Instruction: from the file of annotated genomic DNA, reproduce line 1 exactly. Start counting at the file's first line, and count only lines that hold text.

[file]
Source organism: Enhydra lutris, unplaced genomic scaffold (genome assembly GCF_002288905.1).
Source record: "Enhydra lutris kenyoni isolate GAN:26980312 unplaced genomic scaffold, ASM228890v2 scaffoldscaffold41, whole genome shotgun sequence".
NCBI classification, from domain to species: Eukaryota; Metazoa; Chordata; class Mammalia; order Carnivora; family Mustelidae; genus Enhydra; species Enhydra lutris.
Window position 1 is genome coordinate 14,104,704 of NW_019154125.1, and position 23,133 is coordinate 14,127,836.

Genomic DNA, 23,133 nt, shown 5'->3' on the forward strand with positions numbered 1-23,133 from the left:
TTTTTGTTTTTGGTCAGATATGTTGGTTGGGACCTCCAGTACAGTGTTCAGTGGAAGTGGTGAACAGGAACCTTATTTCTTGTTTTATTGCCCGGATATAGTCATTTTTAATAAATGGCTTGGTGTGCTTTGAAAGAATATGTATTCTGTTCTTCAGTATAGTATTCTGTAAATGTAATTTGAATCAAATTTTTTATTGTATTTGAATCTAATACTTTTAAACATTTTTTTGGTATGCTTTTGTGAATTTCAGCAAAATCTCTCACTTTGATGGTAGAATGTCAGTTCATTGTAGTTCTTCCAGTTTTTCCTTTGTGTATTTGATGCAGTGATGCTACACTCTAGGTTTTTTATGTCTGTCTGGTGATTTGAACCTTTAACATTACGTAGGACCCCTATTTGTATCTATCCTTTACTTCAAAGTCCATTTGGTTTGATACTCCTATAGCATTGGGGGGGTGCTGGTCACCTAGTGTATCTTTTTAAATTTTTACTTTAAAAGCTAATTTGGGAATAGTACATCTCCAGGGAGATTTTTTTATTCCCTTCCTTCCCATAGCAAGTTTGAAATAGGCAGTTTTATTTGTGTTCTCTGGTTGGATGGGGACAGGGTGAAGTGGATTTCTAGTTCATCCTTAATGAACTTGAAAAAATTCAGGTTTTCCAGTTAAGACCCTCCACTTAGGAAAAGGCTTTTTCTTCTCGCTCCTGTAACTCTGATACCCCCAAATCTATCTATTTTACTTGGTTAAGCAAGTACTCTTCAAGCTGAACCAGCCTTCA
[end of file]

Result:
Source organism: Enhydra lutris, unplaced genomic scaffold (genome assembly GCF_002288905.1).